I once did a very interesting consulting project for the CEO of a custom software company. It was a long time ago and I hadn’t thought about that client for years, but I took a call this week that reminded me of the moment when that CEO told me, with great conviction, that “marketing doesn’t work.”
The statement wasn’t directed at me – he didn’t think of me as a marketer because the work I was doing didn’t fit his definition of marketing. This was shortly after the dot com bubble burst and several of the company’s clients were out of business. He wanted me to identify potential markets for software the company got stuck with when they didn’t get paid.
I asked the CEO how he had determined that marketing doesn’t work. His long reply was punctuated with a lot gesturing and frustration. As it turns out he had hired advertising people for the marketing jobs and they bought a lot of ads. It’s easy to see the CEO’s logic: he hired a team of marketers, gave them a big budget, and sales didn’t increase. Ipso facto: marketing doesn’t work.
Fast forward to the colleague who called me this week. He has a client (a huge company) that wants him to develop ten buyer personas within the next two weeks. When I asked him what benefit the client expected to derive from the effort, he said the personas will be featured in a presentation at a worldwide meeting of the marketing team. Wait, I said, if we’re not careful this company will decide that personas don’t work.
It’s been less than a week since an attendee at Pragmatic Marketing’s Effective Product Marketing seminar emailed me to say that he’s encountering internal resistance to sending more people to the class he loved so much. His boss has decreed that “traditional” marketing doesn’t work and “new” marketing is what’s needed. Given his choice of words, I’m guessing that his boss has misinterpreted the recommendations presented by my good friend David Meerman Scott in his seminar or best-selling book, the New Rules of Marketing and PR. If this company persists on this path, they could decide that new marketing doesn’t work.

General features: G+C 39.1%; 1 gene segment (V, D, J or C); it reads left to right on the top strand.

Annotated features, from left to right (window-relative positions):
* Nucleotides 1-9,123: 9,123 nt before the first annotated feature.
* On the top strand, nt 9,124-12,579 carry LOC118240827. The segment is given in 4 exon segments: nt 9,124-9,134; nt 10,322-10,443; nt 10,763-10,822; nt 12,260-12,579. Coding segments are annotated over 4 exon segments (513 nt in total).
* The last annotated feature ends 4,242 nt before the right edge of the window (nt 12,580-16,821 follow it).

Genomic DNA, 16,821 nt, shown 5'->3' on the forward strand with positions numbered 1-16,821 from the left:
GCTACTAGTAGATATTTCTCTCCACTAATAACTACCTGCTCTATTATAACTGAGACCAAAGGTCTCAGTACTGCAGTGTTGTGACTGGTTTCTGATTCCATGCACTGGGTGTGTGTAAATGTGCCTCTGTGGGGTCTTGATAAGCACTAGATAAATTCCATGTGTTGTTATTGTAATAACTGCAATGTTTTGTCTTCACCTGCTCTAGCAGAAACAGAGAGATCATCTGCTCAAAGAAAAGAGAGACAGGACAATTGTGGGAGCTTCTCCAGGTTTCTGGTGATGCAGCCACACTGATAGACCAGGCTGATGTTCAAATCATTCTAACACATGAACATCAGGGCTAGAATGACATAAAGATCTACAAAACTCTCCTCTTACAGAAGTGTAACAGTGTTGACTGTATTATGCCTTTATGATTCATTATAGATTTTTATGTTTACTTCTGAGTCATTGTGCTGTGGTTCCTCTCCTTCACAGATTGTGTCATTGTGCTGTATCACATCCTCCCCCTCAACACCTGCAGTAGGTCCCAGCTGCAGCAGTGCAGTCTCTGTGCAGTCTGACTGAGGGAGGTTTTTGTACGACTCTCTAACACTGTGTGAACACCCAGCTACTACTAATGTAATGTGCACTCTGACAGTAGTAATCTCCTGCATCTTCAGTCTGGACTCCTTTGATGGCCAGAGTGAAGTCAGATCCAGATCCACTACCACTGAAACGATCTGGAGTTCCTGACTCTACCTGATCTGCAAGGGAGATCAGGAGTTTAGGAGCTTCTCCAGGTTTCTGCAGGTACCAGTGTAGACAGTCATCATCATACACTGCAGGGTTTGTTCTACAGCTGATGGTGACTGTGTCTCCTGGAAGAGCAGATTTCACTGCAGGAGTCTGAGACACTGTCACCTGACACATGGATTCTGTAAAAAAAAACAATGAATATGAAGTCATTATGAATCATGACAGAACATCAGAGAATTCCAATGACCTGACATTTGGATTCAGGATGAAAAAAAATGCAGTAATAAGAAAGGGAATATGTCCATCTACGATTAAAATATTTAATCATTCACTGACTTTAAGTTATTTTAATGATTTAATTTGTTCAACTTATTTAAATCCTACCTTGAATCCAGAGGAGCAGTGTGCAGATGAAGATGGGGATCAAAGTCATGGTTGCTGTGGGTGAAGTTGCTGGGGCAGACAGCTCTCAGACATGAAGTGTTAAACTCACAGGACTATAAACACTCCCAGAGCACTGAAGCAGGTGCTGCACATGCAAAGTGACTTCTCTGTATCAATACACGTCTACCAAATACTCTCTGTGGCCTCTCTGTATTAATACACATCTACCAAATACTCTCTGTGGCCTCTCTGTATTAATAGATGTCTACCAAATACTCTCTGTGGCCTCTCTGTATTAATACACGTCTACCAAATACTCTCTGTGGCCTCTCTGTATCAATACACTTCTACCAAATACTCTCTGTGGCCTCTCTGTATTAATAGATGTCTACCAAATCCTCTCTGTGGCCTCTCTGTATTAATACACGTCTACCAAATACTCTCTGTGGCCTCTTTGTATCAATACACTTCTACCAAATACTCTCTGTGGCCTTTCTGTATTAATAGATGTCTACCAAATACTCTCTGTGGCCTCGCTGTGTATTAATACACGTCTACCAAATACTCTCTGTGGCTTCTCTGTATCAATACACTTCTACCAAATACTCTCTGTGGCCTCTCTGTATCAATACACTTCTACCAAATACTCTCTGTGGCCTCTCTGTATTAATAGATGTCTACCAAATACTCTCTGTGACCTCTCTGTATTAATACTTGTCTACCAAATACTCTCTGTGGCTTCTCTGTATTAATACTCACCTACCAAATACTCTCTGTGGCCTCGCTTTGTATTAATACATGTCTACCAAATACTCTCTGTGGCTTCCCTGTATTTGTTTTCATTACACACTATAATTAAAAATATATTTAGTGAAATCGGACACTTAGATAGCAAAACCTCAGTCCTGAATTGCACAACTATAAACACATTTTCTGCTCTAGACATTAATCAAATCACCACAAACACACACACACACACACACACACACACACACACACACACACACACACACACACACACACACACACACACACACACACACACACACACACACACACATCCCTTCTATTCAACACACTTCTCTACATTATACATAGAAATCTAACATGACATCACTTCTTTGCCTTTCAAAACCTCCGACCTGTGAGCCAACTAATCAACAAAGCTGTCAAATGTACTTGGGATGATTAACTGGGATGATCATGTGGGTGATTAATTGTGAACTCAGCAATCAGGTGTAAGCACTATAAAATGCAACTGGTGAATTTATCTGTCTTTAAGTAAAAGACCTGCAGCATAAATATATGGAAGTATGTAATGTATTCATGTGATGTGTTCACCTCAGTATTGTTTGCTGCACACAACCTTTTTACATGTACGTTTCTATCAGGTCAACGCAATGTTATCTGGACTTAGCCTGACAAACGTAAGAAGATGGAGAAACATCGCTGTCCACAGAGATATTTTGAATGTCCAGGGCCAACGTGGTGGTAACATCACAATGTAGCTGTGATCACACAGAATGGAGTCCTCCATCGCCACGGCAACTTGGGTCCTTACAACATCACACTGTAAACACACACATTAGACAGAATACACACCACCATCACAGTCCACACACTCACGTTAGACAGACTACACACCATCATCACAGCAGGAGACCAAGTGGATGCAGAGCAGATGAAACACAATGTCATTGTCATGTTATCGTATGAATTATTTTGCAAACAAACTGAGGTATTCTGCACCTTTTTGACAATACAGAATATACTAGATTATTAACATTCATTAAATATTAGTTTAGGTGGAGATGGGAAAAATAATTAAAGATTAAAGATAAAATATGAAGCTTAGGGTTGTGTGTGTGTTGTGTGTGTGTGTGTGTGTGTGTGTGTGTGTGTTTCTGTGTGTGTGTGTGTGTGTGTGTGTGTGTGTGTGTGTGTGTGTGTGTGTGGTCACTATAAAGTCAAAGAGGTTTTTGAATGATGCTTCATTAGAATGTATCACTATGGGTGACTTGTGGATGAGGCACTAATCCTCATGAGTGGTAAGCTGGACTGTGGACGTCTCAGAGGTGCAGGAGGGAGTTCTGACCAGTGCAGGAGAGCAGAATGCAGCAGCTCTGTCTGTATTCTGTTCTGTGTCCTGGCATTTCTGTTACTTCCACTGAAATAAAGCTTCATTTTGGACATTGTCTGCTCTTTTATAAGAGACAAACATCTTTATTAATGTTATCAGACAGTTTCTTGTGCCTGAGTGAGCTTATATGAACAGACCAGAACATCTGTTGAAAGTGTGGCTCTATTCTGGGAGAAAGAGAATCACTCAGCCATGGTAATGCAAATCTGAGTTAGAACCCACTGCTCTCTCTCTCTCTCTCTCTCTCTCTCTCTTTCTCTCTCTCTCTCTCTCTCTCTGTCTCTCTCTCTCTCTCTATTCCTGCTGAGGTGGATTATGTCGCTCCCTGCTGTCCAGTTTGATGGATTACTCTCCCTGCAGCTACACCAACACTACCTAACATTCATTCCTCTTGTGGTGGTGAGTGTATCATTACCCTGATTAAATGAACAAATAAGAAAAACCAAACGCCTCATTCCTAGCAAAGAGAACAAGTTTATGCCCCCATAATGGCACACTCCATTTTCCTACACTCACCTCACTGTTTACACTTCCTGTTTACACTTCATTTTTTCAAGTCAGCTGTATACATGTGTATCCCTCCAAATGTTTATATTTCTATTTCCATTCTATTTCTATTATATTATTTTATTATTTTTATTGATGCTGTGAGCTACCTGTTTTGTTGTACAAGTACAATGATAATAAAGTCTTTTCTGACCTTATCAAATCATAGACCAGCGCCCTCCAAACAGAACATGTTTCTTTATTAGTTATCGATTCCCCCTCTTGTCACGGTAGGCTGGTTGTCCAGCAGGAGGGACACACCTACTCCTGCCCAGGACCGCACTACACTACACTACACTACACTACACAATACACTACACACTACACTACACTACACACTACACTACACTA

At the core of all of these stories are people who have skipped the most important aspect of the outbound marketing job — gaining deep enough insight into how the buyers think (grokking them) so that we can:
- segment them into groups based on their problems and buying criteria
- target those buyers who we identify as most receptive
- develop strategies for other buying influencers who will be resistant
- convince the sales people that working with these buyers is the best way to make quota
If the marketers at that custom software company had thought about these issues they would not have spent all of their budget on ads. And that CEO wouldn’t have decided (he’s wrong) that marketing doesn’t work.
If the marketers who asked my colleague for ten personas were focused on the problem solved by personas, they’d realize that you can’t grok ten of them in two weeks. We could prevent this big company from deciding (wrong conclusion) that personas don’t work.
If the boss who wants “new” marketing thought about the issues facing the marketing team, he’d realize that all of that online content still has to say something that resonates with several different audiences, and no one in the company knows how their buyers think. Or else everyone has a different opinion about what the buyer is thinking and the company is delivering a bunch of confusing messages. If they don’t watch out, someone might decide (they’re wrong) that the new rules of marketing don’t work.
If we want management to support the strategic part of marketing, we need to stop interacting with them about deliverables and talk about the problem we’re trying to solve.